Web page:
Archive for November, 2006

More damned comment problems

November 20, 2006 7 comments

Damned Expression Engine is losing your comments or rejecting them, some of the time for no apparent reason.  Depending on what I hear from pMachine hosting, I may start looking for a database expert to get me moved over to WordPress.

If your comment gets lost, or is rejected, believe me, I’m trying to fix the problem.  I don’t want to miss your comments.

Next morning… and thus begins the finger-pointing.  pMachine hosting says “It’s a software problem, please post in the forums” where there is an incomprehensible blizzard of entries on “comment problems”.  IT’S THEIR DAMN SOFTWARE!  which I am paying for.  If I have to post in a forum where someone will tell me; “Hey N00b, RTFM, ROTFL!!!!!!!!!” I will just use free software and to hell with them.

Categories: Blogging, Geeky

China certainly is lucky to have us around to tell them what to do

November 20, 2006 1 comment

Commerce secretary Don Evans says China isn’t reforming it’s economy fast enough, a call echoed by President Bush this week.

Riiiight… this from the country that has a budget deficit of over two billion bucks a day.  That’s like marriage advice from Henry VIII.  It’s like John Ashcroft doing a rap album.

“You know, if you let me write $200 billion worth of hot checks every year, I could give you an illusion of prosperity, too.”
- Lloyd Bentsen, 1988

Take your time, China.  Take all the time you need.  Change slowly and carefully – you don’t want to turn a nation of a billion people on its head overnight.

Seriously, the national debt will sink us long before Al Queda ever gets the chance.  And we have plenty of misguided subsidies and other economic policies of our own.  Blaming China for our troubles is more sidestepping than stepping up.

The impracticality of torture

November 20, 2006 6 comments

Like our more conservative fellow Americans, China is big on the death penalty, and on using torture as an instrument of security.  Now a China official admits to torture, estimating that “at least 30 wrong verdicts were handed down each year because torture had been used.”

Mr Wang’s unusually frank comments appeared to be part of a campaign to tackle problems in the judicial system, and shore up public trust. He said suspects’ rights needed to be protected by stopping the use of illegal interrogations involving the use of torture.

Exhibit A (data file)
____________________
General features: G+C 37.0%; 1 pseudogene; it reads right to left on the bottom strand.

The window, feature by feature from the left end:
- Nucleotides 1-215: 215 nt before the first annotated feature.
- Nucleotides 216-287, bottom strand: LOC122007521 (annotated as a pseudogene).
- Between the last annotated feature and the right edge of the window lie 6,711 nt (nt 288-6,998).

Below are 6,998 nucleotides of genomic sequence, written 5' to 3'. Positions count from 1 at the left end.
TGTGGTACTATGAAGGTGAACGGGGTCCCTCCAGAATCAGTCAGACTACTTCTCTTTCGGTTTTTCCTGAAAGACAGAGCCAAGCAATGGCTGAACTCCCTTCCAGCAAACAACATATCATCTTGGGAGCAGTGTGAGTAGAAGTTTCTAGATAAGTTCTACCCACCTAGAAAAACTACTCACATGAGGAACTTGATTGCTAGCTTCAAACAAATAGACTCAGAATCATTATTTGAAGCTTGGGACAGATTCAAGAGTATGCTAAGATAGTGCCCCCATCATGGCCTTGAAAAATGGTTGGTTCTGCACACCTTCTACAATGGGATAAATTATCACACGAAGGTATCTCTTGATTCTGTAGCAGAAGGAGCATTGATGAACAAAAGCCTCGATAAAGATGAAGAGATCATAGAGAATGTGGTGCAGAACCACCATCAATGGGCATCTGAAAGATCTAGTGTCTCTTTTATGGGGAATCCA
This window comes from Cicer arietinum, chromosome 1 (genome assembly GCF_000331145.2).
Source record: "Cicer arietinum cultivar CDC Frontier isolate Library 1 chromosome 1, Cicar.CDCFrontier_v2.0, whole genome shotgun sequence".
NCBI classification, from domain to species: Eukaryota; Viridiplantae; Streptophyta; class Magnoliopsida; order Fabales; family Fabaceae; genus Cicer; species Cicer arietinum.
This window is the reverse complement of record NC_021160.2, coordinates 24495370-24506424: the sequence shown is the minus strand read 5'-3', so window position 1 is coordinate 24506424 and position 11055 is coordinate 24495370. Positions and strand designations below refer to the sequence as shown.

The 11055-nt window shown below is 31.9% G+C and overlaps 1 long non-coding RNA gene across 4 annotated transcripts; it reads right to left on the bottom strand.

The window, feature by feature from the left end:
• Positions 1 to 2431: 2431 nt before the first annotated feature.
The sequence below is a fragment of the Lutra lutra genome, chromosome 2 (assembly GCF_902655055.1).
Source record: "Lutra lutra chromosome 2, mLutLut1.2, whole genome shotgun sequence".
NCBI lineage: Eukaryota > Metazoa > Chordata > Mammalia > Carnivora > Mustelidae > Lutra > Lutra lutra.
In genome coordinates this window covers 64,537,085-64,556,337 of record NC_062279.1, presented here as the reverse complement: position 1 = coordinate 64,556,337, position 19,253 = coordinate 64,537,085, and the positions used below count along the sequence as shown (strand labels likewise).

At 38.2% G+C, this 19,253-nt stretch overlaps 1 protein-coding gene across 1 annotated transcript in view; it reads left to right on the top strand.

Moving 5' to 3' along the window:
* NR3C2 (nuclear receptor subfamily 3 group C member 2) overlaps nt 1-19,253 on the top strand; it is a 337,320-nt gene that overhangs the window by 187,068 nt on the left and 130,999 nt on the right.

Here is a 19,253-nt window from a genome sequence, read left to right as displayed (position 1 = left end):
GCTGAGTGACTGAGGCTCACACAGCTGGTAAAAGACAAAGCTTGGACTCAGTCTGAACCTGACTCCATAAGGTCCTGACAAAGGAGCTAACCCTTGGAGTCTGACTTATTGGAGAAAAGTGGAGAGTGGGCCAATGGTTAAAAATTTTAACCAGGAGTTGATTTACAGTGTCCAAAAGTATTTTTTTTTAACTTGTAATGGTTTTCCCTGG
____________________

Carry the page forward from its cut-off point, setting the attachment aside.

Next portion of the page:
He said illegal interrogation existed to “some extent” in local judicial practice. “Nearly every wrongful verdict in recent years is involved in illegal interrogation,” he said, according to the official Xinhua news agency.

Even the Chinese think the information you get from torture is unreliable.  But Dick Cheney knows better.  He thinks it’s essential to our national security.

Categories: defense, Politics

Old magazines, or the reason there’s no place to set down a coffee cup in my house

November 19, 2006 1 comment

Old magazines are a conundrum to me.  I subscribe to periodicals that are really interesting to me, so when I’m done with them, it’s correspondingly difficult to throw the damn things out.  They pile up and finally I started dropping them in doctor’s offices and coffee shops with a sticker on the front that says;

Too good to throw out
Like it?  Just want to finish reading it?
It’s yours – take it home!

But the time consuming part is going through the stack putting on the stickers and bagging them up for distribution, which I tend to do on Sunday when I have the house to myself.  It isn’t easy going through the leftovers of my addiction.

“Ooh, that was an interesting article…”  (sits down to read about radiocarbon dating, hog farm waste, nanoscale carbon-tube solar energy experiments, or an Indian ruin in New Mexico)… There’s New Scientist, National Geographic, The Economist, MIT Technology Review, Scientific American, or my son’s old back issues of American Scientist or Nature…  I still can’t bear to part with back issues of American Heritage Science and Technology.  I could just sit right down and read them all over again.

Which is why it’s so damn important to GET RID OF THEM!!!

Categories: Personal

The New Atheists

November 18, 2006 3 comments

(article by Gary Wolf)

(article by David Biema)

(article by Sam Harris)

A number of popular magazines have run cover-stories or large features on “The New Atheism” lately, prompted by the success of new bestselling books from Richard Dawkins, Sam Harris, E.O. Wilson, and Daniel Dennett.  The basic spectrum runs something like this: Dawkins and Harris have evangelicals in a tizzy over their frank description of Christianity as a myth and over religion in general as a source of oppression and violence.  Dennett and to a much greater extent Wilson, while no less atheistic, are searching for common ground with religionists.